Three appellation areas have been drawn by the Institut National des Appellations d'Origine (INAO).

All operations involved in making the eaux-de-vie have to be carried out within each of these geographical areas: apple and pear harvest, the manufacture, the distillation of the ciders and ageing of the brandies.
In each area, the identified orchards comprise at least 20% of local varieties of apple trees, 70% of bitter or bitter-sweet varieties and no more than 15% of sour varieties.
A procedure of controls accompanies the various stages of the manufacturing.

Appellation d'Origine Contrôlée
« Calvados Pays d'Auge »

It is produced in the geographical area of the Pays d'Auge on slopes of shallow clayey-calcareous soil (in the Calvados département but also including a few borderland communes in the Orne and Eure).

Appellation d'Origine Contrôlée
« Calvados »

Its area covers a large section of Lower Normandy, a smallest one in Upper Normandy and a few borderland communes in the Mayenne, Sarthe and Oise.

AOC Calvados follows no compulsory distillation method but is mostly produced with a column still (single distillation). It aged for at least two years in oak casks before being marketed.

Appellation d'Origine Contrôlée
« Calvados Domfrontais »

The apples and pears used are grown on the wetter granite soils of the Domfront area which includes communes mostly in the Orne but also a few in the Manche and Mayenne.

From harvest to cider : A paradise of 7 million trees

The Norman cider apple orchard today has two different looks:

Standard trees

The traditional meadow planted out, with cows grazing under standard apple trees, is typical of the Normandy countryside. The trees are planted at maximum 250 per hectare for a maximum average yield of 25 metric tons of cider apples.


The more modern shape of the specialist orchard devoted exclusively to fruit production (cordon orchard).
Keeping the grass down is no longer done by livestock, but mechanically: the grass is regularly crushed to form a lawn to break the apples' fall.
The trees are planted closer together, about 600 per hectare for an average yield of 20 metric tons of cider apples.

Altogether we are talking about an orchard of over 7 million trees.

Calvados Distillation

Cider is turned into Calvados by the distillation process whereby the alcohol is separated from the water: when the cider is heated, having a lower boiling point than water, the alcohol it contains is boiled off first.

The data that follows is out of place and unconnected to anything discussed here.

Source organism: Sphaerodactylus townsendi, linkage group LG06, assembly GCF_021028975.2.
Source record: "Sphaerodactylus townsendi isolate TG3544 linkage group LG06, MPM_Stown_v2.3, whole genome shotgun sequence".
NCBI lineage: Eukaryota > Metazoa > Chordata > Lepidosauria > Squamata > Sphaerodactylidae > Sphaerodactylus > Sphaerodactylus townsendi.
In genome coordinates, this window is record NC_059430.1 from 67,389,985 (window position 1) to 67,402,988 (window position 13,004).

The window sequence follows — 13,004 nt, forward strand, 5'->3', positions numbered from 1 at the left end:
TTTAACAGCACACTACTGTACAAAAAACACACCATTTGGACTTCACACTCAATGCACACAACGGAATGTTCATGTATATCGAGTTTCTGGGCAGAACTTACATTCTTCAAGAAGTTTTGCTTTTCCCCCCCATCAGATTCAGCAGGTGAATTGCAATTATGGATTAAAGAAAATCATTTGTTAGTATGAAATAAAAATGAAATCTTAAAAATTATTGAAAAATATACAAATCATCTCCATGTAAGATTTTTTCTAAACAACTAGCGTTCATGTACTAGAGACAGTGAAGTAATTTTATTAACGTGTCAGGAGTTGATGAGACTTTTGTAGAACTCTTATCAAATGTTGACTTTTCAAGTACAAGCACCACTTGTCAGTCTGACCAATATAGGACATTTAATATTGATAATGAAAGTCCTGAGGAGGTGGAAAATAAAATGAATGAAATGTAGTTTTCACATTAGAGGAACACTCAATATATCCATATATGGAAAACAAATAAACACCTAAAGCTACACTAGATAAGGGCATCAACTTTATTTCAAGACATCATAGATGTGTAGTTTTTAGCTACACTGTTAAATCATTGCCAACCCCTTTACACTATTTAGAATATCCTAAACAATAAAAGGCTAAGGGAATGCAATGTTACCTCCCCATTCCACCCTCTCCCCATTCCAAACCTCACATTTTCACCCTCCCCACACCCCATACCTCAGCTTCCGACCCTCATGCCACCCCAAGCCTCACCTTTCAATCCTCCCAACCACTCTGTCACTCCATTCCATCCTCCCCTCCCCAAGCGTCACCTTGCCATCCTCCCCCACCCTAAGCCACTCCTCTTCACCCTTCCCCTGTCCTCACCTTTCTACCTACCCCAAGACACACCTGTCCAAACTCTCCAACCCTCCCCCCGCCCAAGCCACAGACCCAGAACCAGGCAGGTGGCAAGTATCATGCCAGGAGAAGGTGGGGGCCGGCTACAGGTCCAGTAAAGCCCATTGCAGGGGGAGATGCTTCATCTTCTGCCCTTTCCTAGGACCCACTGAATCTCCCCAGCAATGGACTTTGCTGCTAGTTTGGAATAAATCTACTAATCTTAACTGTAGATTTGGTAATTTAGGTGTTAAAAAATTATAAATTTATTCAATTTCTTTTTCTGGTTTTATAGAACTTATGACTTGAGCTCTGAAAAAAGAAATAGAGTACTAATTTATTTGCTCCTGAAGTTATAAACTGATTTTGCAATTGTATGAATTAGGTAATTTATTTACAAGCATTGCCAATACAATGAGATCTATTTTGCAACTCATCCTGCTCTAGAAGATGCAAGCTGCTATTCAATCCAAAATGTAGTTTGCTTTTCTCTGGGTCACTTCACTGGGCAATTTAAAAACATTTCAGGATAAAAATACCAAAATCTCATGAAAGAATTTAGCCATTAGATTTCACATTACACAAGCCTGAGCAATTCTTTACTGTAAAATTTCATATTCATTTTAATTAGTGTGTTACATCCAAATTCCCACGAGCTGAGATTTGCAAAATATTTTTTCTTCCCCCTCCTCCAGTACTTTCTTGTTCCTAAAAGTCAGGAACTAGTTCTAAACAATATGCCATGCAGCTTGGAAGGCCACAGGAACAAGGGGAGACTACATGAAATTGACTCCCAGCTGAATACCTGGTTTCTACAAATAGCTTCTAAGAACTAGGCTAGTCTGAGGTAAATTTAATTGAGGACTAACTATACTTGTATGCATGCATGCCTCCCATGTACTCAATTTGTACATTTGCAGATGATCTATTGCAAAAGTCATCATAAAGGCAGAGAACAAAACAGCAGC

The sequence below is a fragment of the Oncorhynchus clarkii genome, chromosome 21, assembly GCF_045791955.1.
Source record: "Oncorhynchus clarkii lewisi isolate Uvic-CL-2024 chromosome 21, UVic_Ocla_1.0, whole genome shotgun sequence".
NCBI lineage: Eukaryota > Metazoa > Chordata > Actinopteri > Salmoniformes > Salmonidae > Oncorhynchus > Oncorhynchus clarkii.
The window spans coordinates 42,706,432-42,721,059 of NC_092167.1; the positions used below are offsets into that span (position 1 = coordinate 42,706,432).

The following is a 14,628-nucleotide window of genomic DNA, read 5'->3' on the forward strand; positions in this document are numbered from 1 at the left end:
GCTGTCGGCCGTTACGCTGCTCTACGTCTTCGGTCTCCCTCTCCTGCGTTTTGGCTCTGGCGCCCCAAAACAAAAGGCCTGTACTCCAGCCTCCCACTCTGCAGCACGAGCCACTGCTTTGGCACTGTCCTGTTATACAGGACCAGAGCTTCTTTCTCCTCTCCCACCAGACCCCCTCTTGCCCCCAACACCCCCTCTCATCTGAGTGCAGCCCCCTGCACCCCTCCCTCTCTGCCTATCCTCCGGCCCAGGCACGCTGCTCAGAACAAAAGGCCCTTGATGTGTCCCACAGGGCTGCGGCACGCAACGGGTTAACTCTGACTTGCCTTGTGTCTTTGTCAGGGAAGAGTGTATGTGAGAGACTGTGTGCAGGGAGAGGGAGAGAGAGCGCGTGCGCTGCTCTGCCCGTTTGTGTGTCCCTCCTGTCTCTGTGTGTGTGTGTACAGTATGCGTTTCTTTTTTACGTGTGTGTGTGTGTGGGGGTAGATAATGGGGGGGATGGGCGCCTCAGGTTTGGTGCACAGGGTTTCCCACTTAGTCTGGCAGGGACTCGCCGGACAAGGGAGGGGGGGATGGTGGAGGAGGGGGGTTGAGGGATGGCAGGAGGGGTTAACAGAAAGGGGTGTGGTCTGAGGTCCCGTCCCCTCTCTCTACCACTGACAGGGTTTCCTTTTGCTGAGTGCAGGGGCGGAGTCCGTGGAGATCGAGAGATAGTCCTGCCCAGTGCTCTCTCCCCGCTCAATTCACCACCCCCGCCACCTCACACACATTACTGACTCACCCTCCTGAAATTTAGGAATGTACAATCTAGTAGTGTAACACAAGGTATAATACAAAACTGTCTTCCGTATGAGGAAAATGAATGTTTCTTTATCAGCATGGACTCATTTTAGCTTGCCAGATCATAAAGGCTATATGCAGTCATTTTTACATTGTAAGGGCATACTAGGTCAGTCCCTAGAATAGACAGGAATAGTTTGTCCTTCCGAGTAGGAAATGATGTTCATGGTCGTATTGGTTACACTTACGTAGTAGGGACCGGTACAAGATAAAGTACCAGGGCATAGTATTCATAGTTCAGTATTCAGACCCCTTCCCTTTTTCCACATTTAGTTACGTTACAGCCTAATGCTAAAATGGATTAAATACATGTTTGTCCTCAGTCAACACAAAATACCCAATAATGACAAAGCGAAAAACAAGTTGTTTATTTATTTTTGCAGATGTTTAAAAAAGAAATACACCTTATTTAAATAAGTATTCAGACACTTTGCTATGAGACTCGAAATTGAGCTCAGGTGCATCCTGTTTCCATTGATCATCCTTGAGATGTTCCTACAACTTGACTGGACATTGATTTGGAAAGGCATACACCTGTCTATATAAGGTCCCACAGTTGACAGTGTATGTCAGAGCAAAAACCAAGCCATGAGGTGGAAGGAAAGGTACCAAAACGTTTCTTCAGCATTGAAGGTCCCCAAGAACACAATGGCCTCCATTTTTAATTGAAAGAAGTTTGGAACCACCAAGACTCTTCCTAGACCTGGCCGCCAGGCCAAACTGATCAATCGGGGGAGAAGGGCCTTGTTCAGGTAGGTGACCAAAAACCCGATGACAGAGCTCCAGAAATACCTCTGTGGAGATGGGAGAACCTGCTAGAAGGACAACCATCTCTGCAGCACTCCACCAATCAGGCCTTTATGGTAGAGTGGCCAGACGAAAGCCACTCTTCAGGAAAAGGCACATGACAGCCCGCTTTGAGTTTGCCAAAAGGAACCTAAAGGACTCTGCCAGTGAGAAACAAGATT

The still is the instrument used to collect this alcohol-charged vapour and condense it in order to obtain a brandy in which are found the volatile substances making up the main elements of the bouquet.

Ageing Calvados

Before it can be called Calvados, the apple-brandy has to be analyzed and its organoleptic qualities acknowledged by an INAO inspection board. Depending on the appellation, the Calvados cannot be put on sale before a minimum 2 or 3 years of barrel ageing. So it has to be matured and its alcohol level brought down to the standard consumption strength (minimum 40% by vol.).
Certain types of Calvados delight the angels over many years. In contact with the air, their alcoholic strength and volume gradually decreases as some of the alcohol evaporates (this is known as the "angels' share").

The Calvados ages in very dry oak casks, the contact with the wood passes on the elements needed to bring it to perfect completion. The tannic material in the wood gives it its natural colour and through the ongoing exchanges between the young brandy, the wood and the surrounding air, the Calvados acquires its subtlety and plenitude.

Blending, the work of a master craftsman

The chief cellarman's work is more than just leaving the Calvados to age. Like an alchemist, he is skilled in blending brandies of various ages, from different crops or areas, in order to combine the complementary qualities of each.
Blending is a delicate operation that chiefly involves tasting and calls for great skill in striking a balance between woodiness and fruitiness.
Before bottling, these blends need to be brought to perfection over a period of many months during which the different bouquets will combine and enrich each other.